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The government’s decision on Refugee and Migrant Justice is reminiscent of the Thatcher years

David Cameron spent a lot of time in opposition playing down comparisons between his politics and those of the Thatcher government. When he came into power in coalition with the Liberal Democrats, it seemed their influence might strengthen the government’s credentials on social justice.

Now, a few weeks into the new regime, a junior minister in the Ministry of Justice, Jonathan Djanogly, has confirmed the petty and misguided decision to force Refugee and Migrant Justice into administration by refusing to help it through £1.8m cash crisis caused largely by the ministry’s own delays in paying legal aid fees owed to the charity. The decision comes as we hear that legal aid to senior counsel in the Bloody Sunday inquiry totalled £100m.

Ken Clarke, Lord Chancellor and Secretary of State for Justice has not seen fit to intervene, despite his credentials as a fair and sensible poltician, and there has been no audible protest from the government’s big society advocates, despite their rhetoric about the beneficial role of charities in society. Not a word, either, from the Liberal Democrats.

So what is going on? RMJ is widely acknowledged to have unrivalled knowledge of asylum law and to be cheaper and better that the alternatives. Senior members of the judiciary are understood to have intervened behind the scenes on its behalf. Without RMJ there is likely to be more injustice and suffering for vulnerable refugees and asylum seekers. There is no reasoned case for refusing the help it needs to survive. But all this has fallen on deaf ears.

This sends a crude and simple message: “ We are the masters now, and we don’t care.” We got used to that kind of thing in the Thatcher years. Is this a sign of more to come?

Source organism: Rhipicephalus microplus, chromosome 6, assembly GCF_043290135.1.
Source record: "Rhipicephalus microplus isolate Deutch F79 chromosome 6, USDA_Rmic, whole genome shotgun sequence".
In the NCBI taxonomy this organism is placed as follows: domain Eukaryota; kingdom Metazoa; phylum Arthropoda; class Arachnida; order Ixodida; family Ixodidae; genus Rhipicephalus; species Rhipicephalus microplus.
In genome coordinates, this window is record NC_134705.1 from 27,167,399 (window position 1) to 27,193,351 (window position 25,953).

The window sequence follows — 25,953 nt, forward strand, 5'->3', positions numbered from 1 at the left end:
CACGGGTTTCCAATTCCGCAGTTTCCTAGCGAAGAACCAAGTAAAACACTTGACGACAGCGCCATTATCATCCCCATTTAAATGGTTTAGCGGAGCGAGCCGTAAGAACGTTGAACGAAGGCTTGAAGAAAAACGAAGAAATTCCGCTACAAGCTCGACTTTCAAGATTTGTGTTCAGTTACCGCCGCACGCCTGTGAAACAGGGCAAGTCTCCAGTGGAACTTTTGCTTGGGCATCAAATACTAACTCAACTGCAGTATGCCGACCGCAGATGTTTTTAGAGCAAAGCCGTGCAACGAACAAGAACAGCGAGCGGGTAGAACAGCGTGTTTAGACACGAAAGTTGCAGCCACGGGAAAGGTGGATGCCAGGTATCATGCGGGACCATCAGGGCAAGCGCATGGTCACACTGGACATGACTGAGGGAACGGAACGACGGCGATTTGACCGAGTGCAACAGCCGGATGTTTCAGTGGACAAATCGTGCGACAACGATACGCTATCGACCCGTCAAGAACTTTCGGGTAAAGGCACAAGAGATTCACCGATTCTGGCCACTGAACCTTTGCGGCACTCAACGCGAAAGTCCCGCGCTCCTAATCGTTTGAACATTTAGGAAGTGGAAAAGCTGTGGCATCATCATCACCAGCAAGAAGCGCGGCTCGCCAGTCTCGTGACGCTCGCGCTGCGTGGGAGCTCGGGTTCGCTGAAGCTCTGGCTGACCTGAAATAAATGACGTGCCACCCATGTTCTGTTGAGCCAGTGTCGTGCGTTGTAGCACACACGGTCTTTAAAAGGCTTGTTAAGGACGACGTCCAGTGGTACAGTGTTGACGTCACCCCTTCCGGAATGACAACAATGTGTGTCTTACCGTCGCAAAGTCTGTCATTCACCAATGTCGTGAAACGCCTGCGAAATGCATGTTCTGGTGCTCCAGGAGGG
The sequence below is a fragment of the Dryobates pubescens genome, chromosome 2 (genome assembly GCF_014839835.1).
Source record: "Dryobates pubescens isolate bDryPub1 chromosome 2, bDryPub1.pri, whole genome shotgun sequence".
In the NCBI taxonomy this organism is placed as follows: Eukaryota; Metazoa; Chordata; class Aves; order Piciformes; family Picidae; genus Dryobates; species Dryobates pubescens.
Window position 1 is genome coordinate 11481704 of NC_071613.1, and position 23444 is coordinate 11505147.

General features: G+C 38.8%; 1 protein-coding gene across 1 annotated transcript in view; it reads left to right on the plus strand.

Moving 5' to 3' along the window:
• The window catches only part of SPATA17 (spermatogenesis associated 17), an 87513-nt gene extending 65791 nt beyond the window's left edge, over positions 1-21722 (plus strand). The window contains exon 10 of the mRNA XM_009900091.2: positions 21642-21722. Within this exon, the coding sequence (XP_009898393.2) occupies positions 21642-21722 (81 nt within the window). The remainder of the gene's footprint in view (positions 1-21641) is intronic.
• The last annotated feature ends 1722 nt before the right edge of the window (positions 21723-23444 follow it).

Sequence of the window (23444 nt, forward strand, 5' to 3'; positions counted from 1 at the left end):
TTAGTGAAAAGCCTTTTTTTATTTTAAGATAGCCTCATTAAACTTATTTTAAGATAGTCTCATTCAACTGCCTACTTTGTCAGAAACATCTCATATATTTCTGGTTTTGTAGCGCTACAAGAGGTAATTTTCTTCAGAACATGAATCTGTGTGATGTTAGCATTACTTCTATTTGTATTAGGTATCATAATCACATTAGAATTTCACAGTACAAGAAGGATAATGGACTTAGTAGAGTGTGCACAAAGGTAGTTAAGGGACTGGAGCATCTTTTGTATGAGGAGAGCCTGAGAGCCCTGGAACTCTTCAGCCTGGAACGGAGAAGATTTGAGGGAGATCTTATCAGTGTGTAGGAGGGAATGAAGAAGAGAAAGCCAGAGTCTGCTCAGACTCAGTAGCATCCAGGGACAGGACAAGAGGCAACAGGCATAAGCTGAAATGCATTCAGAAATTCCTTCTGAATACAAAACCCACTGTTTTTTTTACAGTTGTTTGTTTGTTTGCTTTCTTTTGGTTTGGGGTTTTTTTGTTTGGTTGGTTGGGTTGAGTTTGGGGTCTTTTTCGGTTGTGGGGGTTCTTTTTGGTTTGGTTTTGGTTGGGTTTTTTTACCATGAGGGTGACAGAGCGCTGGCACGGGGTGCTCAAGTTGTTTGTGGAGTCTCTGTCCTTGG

• Tim

    It’s nice to read a ‘good conscience’ piece. The Tories never learn. They prefer a brash Victorian ‘common sense’ approach that is bereft of sense. I fear that they will undo a lot of the progress that has taken place and replace it with backward schemes that fit in with their prejudices and over-simplistic judgemental nonsense.

  • Robbie Spence

    I’m glad to see that Caroline Lucas, Green MP, has tabled an early day motion calling for action to save RMJ.

  • Charlie Smith

    Your article does rather state the bleeding obvious – shock horror Tories dont like refugees or immigrants or spending money on poor people. It is naive in the extreme to think that the tories are changed in their outlook. The current generation were formed in the Thatcher years – the current government with their Lib Dem acolytes do not care about people.

  • Carl Allen

    Perhaps but maybe not KFC has lowered the entry bar but then why not paid placements?

  • Barnardo’s Children’s Charity

    Barnardo’s has partnered with KFC for the very reason Lucy Sweetman outlines in her article: the restaurant chain is an industry leader in training and development, and has a clear affinity with young people (over 70% of their restaurant workforce are under the age of 25).

    Having been named Britain’s Top Employer 2012 and voted a Great Place to Work for three years running, KFC has now committed to working with Barnardo’s to create individually tailored placements for vulnerable young people facing barriers to work. Young people from Barnardo’s who face a range of challenges and may never have entered a work environment before, have the opportunity to prepare for and participate in a restarant placement, where they will learn key transferrable skills, such as timekeeping, customer service, presentation and teamwork.

    Barnardo’s believes that being healthy is an important part of a child or young person’s well being, but so is having opportunities to learn and to work. KFC is a responsible business, which offers a wide range foods and has made major nutritional improvements over the last few years. The average customer visits KFC only every six weeks for an occasional treat and all their food can all be eaten as part of a balanced diet.

    Barnardo’s partnership with KFC is just one example of how the children’s charity works to help vulnerable young people find opportunities in a wide range of industries. Depending on ability, desire and need, Barnardo’s might help a disadvantaged young person get experience in hairdressing or mobile mechanics and now, we can offer experience in a KFC restaurant. We are calling on businesses and organisations of all kinds to partner up with the voluntary sector in this way, to ensure that young people are given the chance to gain valuable experience in the workplace, while receiving the support that they need.

    KFC and Barnardo’s are taking the initiative to open doors to the UK’s most vulnerable young people, in order to give them a fighting chance of achieving their potential, regardless of their background.

    Stephen Oversby, Barnardo’s Director of Employment, Training and Skills

    James Watts, KFC’s UK & Ireland Vice President of Human Resources